The fear among many Americans to fully embrace vaccines arises not from a distrust in science, misinformation, or failures of understanding, but from divisive forces that turn scientific findings into uninformed politically charged controversies, a new report argues.
Published in this week’s edition of Science magazine, the study comes from Dan M. Kahan, law and psychology professor and director of the Cultural Cognition Project at Yale Law School. Kahan’s report tackles an ongoing topic of research, one that paints science communication as operating in an environment where “cultural cognition,” the tendency for groups to fit assessments of risk into ideological compartments, maintains a stranglehold on public perception of vaccines.
Kahan uses the examples of HPV (human papillomavirus) and HBV (hepatitis B), two sexually transmitted diseases that can each lead to cancer, as his point of departure. Health officials recommended that certain age groups get each vaccine, but because of how the public learned about them through the information channels, HPV now faces alarmingly low rates of vaccination, while HBV tells a more hopeful story.
"It was likely inevitable," Kahan wrote, "that people of opposing cultural orientations would react divergently to a high-profile campaign to enact legislation mandating vaccination of 11- to 12- year-old girls for a sexually transmitted disease. Yet there was nothing inevitable about the HPV vaccine being publicly introduced in a manner so likely to generate cultural conflict."
The campaign that Kahan refers to is a 2006 proposal from the Centers for Disease Control and Prevention (CDC), which recommended the universal immunization against the disease among adolescent girls. Every state but one shot down legislative action for the mandate. Kahan believes that it was a communication breakdown.
"The unusual conditions under which the HPV vaccine was introduced explains the difference," he said.
When the U.S. Food and Drug Administration (FDA) first started the approval process for the HPV vaccine, called Gardasil, the company producing it, Merck, was granted fast-track approval process of the “girls-only” version of the drug. Merck then encouraged state lawmakers to make Gardasil mandatory to begin school enrollment, a move widely viewed as a preemptive attempt to gain control of the market.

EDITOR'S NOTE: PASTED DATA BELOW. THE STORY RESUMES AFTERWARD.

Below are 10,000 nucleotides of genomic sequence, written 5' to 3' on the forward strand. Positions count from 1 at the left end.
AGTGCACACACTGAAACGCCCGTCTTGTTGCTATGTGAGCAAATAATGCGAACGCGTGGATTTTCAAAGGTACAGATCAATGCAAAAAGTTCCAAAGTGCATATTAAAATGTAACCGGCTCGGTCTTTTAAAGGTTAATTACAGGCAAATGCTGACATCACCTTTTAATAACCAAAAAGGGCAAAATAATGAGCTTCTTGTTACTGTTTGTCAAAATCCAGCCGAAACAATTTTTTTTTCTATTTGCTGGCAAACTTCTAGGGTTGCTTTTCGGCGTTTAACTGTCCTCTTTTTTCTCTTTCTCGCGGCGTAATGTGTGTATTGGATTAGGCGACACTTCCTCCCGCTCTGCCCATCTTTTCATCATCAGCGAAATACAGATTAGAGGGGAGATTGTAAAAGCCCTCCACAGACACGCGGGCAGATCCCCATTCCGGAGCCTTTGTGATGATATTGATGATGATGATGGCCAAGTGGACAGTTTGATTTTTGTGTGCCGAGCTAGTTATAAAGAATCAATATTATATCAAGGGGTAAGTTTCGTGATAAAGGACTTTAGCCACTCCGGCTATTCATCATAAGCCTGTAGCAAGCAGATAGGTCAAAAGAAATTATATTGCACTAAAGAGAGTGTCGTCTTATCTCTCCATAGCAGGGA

The problem, as Kahan views it, is that parents subsequently found out about the drug because of the brewing “mandatory girls-only STD shot,” rather than from their pediatrician — the way the HBV vaccine was first introduced — inspiring fear and arousing cultural cognition dynamics.
"Parents do trust their pediatricians on the HBV vaccine," wrote Kahan, arguing that HPV first surfaced in a bad light, making it harder for parents to trust their doctors.
HBV "retained coverage of 90% of adolescents during the period when HPV mandates were being debated in state legislatures," he continued. “The rate for completing the HPV immunization series now stands at an anemic 33% for adolescent girls, and 7% for boys."
Parents who first heard about the HPV vaccine being just for adolescent girls immediately feared the worst. Skeptical right-wingers learned to believe that vaccination would increase their daughters’ sexual promiscuity, prompting widespread rejection.
Meanwhile, the HBV vaccine saw a far less high-profile introduction, as states gradually began to adopt legislation when the CDC recommended both boys and girls get the shot.
"Many public health experts warned that the HPV vaccine was being introduced in a manner that risked provoking needless and disorienting controversy," Kahan said in a statement.
But the problem is not media sensationalism, he argues. The media may only fall prey to cultural cognition, too. When vaccine opponents become vocal, the natural tendency is to link the groups who appear to be in solidarity on the anti-science bandwagon. This creates the communication environment, Kahan says, that draws false controversies, lumping anti-vaccine people in with the folks who are anti-climate change and anti-evolution.
"Filling popular discourse with the claim that childhood vaccination is part of the same package of partisan stances as these issues," his article notes, "needlessly risks provoking the same cultural-cognition dynamics that impeded reasoned public engagement with the HPV vaccine."
Unfortunately, no mechanisms exist that allow the FDA or the federal government more generally to anticipate or avoid these recurring threats. The media, as a mouthpiece for the state of the science communication environment, merely operates within these faulty parameters.
"The problem isn't media sensationalism," Kahan concluded. "Uniformed and counterproductive risk communication is the inevitable byproduct of the absence of a systematic, evidence-based alternative."